Basketball positions have evolved over time, but some of the core features of each role have remained a constant.
The sport of basketball is more than just running around and putting the ball through a hoop. It is a symphony, an intricate orchestra where each musician brings different instruments and contributes their best. The team’s success lies in how well each individual plays their role.
Traditionally, players in these positions would adhere to their roles and focus on what their specific position entails. For instance, if you’re a big guy, you are rarely allowed to bring the ball up the court or shoot a three.
However, basketball has evolved so much since then, and every player is now needed to play two or more roles at the same time. Modern basketball requires flexibility, a skill that enables one to do what is necessary for a particular situation.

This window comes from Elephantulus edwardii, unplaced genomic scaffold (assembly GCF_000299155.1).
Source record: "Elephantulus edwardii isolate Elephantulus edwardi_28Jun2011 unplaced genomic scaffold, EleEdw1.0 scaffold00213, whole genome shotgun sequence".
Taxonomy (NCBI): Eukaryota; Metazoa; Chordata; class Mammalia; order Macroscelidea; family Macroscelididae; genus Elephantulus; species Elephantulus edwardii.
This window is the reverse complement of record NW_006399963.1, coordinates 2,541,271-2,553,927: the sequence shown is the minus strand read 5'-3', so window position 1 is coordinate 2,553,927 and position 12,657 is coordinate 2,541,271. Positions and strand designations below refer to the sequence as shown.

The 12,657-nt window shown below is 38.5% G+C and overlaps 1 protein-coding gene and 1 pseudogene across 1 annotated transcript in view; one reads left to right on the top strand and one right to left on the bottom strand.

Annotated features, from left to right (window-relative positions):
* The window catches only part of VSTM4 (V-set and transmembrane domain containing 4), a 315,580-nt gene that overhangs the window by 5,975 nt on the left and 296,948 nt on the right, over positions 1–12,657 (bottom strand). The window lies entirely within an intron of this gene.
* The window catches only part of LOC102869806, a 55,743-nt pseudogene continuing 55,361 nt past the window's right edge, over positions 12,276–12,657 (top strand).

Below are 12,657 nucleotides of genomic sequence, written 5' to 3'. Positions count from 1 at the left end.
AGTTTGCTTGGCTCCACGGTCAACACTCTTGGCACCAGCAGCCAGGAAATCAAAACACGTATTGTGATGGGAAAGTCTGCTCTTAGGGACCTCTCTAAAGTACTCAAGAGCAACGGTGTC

This article will go through and explain all of the conventional basketball positions. Plus, this also includes a comprehensive rundown of hybrid positions that are developed as basketball evolves in its complexity.
Traditional Basketball Positions Explained
A team may use any five-player combination at any given time. A coach may even use multiple players from the same position simultaneously! However, for balance and strategy, a team fields the five traditional basketball positions: point guard, shooting guard, small forward, power forward, and center.
Point Guard (aka the “1”)
The point guard is viewed as the extension of the coach on the court. They are responsible for bringing the ball up, directing plays, and putting their teammates in the correct positions. This is why a point guard is called a “floor general.”